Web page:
Uncle Ben Returns

Sadly Uncle has been ill. hope fully he has now recovered enough to chase Charles again.


Last night was out in heavy rain, and as I shone my LED headlamp out over the field looking for my dogs, I swung around past the large tree, and saw a pair of eyes shining back at me, too wide apart to be cats, and wrong colour to be my dogs !! FOX went through my mind, as I realized that was a field there were ewes on, so as quickly as I could, got the dogs in, and then got the gun from the cabinet, fitted an IR light to the X-Sight HD 3-14, loaded a magazine, and made my way up to the outside loft, where I deposited the rifle next to the shooting chair, then back down to the kitchen and the bait fridge. Got some chicken carcass, leg bones, and wings, plus the bone cutters, and out to the bait area on the field. Snipped the chicken parts into 1″ long pieces, dropping them in foot holes in the boggy field, so the fox would smell them easily, but have difficulty retrieving them, then quickly back to the kitchen, dropped the cutters in the sink, washed and dried my hands, and made my way back to the loft, where I took my place on the shooting chair, loaded a magazine into the rifle, switched on the X-Sight HD 3-14, then racked the bolt to chamber a REM 22-250 50gr ballistic tipped cartridge, propelled by 38.0gr of Hogdon H380.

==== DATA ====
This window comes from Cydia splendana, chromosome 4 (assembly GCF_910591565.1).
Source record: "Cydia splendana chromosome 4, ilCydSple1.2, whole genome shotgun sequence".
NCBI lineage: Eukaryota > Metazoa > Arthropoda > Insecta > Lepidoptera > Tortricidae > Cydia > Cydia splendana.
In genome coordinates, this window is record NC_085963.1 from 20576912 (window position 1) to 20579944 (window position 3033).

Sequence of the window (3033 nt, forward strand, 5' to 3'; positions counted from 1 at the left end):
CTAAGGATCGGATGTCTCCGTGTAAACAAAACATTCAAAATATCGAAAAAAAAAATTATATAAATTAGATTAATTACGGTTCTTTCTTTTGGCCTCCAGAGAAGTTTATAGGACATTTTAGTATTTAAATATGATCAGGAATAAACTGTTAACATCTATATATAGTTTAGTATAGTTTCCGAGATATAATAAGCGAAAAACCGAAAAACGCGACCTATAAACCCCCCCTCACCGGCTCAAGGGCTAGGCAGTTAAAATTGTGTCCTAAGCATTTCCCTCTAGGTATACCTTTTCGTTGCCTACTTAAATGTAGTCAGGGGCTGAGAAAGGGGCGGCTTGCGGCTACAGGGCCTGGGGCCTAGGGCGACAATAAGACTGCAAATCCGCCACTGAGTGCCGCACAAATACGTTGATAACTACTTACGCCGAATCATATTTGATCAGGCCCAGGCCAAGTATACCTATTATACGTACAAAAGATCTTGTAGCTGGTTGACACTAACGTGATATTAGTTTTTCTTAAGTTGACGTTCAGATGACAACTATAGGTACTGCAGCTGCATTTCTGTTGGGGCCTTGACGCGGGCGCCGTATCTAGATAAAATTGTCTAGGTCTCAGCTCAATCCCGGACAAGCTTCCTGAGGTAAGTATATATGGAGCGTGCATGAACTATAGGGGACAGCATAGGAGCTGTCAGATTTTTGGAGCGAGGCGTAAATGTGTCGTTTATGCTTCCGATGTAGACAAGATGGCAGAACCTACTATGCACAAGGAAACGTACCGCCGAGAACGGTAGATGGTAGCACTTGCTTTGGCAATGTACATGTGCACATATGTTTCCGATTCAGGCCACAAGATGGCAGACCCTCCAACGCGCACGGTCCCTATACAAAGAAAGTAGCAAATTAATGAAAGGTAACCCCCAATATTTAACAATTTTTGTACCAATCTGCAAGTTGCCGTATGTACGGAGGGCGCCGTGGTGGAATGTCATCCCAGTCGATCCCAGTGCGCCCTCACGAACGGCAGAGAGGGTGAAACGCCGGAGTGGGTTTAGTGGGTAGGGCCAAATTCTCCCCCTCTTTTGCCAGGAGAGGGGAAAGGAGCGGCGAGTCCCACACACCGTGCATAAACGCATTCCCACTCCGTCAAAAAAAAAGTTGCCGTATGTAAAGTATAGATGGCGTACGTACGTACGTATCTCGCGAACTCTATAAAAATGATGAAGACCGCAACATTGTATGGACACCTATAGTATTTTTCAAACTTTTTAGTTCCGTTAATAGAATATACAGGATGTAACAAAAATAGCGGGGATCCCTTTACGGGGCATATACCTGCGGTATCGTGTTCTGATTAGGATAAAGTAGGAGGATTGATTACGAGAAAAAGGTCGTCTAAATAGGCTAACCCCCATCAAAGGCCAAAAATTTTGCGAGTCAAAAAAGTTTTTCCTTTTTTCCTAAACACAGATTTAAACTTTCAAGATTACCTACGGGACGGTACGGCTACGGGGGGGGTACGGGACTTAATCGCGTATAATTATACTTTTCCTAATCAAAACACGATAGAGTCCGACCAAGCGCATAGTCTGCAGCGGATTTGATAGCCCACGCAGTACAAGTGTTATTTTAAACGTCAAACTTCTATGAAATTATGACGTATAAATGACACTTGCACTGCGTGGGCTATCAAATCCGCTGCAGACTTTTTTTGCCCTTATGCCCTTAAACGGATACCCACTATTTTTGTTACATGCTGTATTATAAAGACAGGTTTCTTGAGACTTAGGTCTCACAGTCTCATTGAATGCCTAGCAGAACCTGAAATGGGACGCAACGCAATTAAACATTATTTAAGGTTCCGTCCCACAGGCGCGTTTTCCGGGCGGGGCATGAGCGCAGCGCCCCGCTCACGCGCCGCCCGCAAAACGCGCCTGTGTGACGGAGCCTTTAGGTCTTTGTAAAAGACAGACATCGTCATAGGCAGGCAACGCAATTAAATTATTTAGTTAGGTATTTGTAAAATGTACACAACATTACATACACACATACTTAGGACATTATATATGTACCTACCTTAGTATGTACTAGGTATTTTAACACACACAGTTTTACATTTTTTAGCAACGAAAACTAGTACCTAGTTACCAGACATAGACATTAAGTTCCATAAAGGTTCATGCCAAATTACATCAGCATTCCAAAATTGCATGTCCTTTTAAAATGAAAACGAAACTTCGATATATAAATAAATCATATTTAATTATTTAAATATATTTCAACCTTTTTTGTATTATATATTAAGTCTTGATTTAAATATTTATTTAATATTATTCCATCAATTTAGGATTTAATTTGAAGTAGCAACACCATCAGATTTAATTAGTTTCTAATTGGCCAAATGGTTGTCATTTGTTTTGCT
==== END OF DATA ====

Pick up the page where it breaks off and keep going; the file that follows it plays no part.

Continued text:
By now the sight was up and ready, so switched on the IR, and adjusted it from zoom to flood..
Now I slowly swung the sights over to the bait area, S even though humans can’t see IR light, most animals, including foxes, can see it, and I didn’t want to startle the fox.
There between the sheep wire was the fox, head down, but then it disappeared behind the bank, so I waited.
Finally, it appeared and I laid the sights onto it, but then it turned and lowered it’s head again, so only its shoulders and back were showing above the grassy bank, between the sheep wire. Fair enough, I laid on between its shoulders, just above the edge of the bank, between 2 strands of sheep wire, and squeezed the trigger. A dull thud, and the rifle bucked against my shoulder, and the fox disappeared. I waited a minute, but the fox didn’t re-appear, so made my way down to the field.
There lay a large dog fox its days of taking labs over, and the farmer will be happy, plus I can ring the government wildlife department to collect it in the morning.